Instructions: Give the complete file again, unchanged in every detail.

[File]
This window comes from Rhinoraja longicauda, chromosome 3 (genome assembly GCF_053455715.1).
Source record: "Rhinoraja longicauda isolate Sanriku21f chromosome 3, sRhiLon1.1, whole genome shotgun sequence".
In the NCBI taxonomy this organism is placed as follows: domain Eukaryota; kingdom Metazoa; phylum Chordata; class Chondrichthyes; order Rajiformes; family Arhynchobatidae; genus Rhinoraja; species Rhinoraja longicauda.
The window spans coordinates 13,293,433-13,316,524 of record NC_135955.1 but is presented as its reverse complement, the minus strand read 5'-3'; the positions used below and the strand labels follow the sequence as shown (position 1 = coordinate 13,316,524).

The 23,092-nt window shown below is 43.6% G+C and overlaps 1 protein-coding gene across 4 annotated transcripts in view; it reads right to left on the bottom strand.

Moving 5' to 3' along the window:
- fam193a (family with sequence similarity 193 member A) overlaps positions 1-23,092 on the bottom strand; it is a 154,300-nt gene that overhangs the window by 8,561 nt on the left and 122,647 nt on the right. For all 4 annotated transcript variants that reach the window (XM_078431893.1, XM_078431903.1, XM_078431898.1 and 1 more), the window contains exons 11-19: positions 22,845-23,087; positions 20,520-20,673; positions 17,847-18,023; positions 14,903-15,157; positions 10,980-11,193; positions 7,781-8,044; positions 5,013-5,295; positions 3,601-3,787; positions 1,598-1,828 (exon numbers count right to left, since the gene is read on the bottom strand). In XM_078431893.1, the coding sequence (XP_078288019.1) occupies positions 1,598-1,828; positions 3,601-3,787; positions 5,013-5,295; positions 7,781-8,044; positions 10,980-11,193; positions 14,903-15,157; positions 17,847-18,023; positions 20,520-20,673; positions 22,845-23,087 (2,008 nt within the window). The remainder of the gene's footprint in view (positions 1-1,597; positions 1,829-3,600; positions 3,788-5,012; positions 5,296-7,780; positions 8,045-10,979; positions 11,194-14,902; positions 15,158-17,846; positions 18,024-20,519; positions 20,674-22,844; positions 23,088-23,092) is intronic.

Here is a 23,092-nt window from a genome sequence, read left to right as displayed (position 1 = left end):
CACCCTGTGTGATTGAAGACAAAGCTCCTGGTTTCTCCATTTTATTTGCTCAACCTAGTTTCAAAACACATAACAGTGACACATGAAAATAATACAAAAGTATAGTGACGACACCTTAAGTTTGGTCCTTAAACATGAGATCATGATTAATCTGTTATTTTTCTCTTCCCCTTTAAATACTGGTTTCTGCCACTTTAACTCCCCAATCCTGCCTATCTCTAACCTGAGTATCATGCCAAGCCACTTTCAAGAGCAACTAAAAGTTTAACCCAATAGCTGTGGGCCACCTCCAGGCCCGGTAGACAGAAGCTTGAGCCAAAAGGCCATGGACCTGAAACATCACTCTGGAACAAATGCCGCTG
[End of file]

This window comes from Rhinoraja longicauda, chromosome 3 (genome assembly GCF_053455715.1).
Source record: "Rhinoraja longicauda isolate Sanriku21f chromosome 3, sRhiLon1.1, whole genome shotgun sequence".
In the NCBI taxonomy this organism is placed as follows: domain Eukaryota; kingdom Metazoa; phylum Chordata; class Chondrichthyes; order Rajiformes; family Arhynchobatidae; genus Rhinoraja; species Rhinoraja longicauda.
The window spans coordinates 13,293,433-13,316,524 of record NC_135955.1 but is presented as its reverse complement, the minus strand read 5'-3'; the positions used below and the strand labels follow the sequence as shown (position 1 = coordinate 13,316,524).

The 23,092-nt window shown below is 43.6% G+C and overlaps 1 protein-coding gene across 4 annotated transcripts in view; it reads right to left on the bottom strand.

Moving 5' to 3' along the window:
- fam193a (family with sequence similarity 193 member A) overlaps positions 1-23,092 on the bottom strand; it is a 154,300-nt gene that overhangs the window by 8,561 nt on the left and 122,647 nt on the right. For all 4 annotated transcript variants that reach the window (XM_078431893.1, XM_078431903.1, XM_078431898.1 and 1 more), the window contains exons 11-19: positions 22,845-23,087; positions 20,520-20,673; positions 17,847-18,023; positions 14,903-15,157; positions 10,980-11,193; positions 7,781-8,044; positions 5,013-5,295; positions 3,601-3,787; positions 1,598-1,828 (exon numbers count right to left, since the gene is read on the bottom strand). In XM_078431893.1, the coding sequence (XP_078288019.1) occupies positions 1,598-1,828; positions 3,601-3,787; positions 5,013-5,295; positions 7,781-8,044; positions 10,980-11,193; positions 14,903-15,157; positions 17,847-18,023; positions 20,520-20,673; positions 22,845-23,087 (2,008 nt within the window). The remainder of the gene's footprint in view (positions 1-1,597; positions 1,829-3,600; positions 3,788-5,012; positions 5,296-7,780; positions 8,045-10,979; positions 11,194-14,902; positions 15,158-17,846; positions 18,024-20,519; positions 20,674-22,844; positions 23,088-23,092) is intronic.

Here is a 23,092-nt window from a genome sequence, read left to right as displayed (position 1 = left end):
CACCCTGTGTGATTGAAGACAAAGCTCCTGGTTTCTCCATTTTATTTGCTCAACCTAGTTTCAAAACACATAACAGTGACACATGAAAATAATACAAAAGTATAGTGACGACACCTTAAGTTTGGTCCTTAAACATGAGATCATGATTAATCTGTTATTTTTCTCTTCCCCTTTAAATACTGGTTTCTGCCACTTTAACTCCCCAATCCTGCCTATCTCTAACCTGAGTATCATGCCAAGCCACTTTCAAGAGCAACTAAAAGTTTAACCCAATAGCTGTGGGCCACCTCCAGGCCCGGTAGACAGAAGCTTGAGCCAAAAGGCCATGGACCTGAAACATCACTCTGGAACAAATGCCGCTG